Physicists Create, Control Photons
U.S. physicists say they’ve created, for the first time, controllable microwave photons and stored them in a superconducting microwave resonator.
The University of California-Santa Barbara researchers — physicists Max Hofheinz, John Martinis and Andrew Cleland — call their achievement a milestone in experimental quantum mechanics.
The scientists said they used a superconducting electronic circuit known as a Josephson phase qubit, developed in Martinis’ lab, to controllably pump six microwave photons, one at a time, into the resonator. The photon number states, known as Fock states, had never before been controllably created, said Cleland.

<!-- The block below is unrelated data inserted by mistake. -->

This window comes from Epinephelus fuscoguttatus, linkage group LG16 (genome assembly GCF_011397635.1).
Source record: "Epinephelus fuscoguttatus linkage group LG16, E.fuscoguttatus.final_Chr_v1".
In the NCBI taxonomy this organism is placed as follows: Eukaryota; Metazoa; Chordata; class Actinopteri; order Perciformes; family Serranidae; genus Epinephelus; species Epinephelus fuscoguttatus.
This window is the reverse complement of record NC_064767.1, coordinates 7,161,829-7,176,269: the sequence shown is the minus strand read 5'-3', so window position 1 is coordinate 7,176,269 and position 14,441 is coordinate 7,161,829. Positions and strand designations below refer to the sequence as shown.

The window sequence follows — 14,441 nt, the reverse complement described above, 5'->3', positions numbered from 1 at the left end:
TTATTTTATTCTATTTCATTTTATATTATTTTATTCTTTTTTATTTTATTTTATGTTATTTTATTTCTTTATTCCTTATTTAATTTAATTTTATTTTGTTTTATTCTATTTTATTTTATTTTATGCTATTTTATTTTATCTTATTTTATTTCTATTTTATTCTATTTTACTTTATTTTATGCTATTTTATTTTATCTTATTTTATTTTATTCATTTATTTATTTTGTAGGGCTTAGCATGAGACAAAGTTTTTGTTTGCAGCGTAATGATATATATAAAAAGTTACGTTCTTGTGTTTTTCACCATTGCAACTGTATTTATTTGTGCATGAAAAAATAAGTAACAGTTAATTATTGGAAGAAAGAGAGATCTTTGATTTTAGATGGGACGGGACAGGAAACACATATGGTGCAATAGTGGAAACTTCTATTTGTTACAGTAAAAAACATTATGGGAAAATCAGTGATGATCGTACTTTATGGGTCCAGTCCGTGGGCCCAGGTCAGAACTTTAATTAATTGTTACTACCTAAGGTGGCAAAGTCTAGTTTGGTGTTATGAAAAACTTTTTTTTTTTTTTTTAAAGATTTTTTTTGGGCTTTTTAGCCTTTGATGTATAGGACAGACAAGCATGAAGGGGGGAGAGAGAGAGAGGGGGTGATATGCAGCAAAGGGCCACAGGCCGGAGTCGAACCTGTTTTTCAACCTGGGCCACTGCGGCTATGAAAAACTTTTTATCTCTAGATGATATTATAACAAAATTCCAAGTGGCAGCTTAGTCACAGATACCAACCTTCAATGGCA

“These states are ones you learn about in introductory quantum mechanics classes but no one has been able to controllably create them before,” Cleland said.
The three scientists said their findings could help in the quest to build a quantum computer, which both government and industry have been seeking for a long time. A quantum computer could be used, among other things, to break encryption codes employed in secure communication.
“I think if they really build one of these quantum computers, there will definitely be resonators in them,” Hofheinz said.
The research was reported in the July 17 issue of the journal Nature.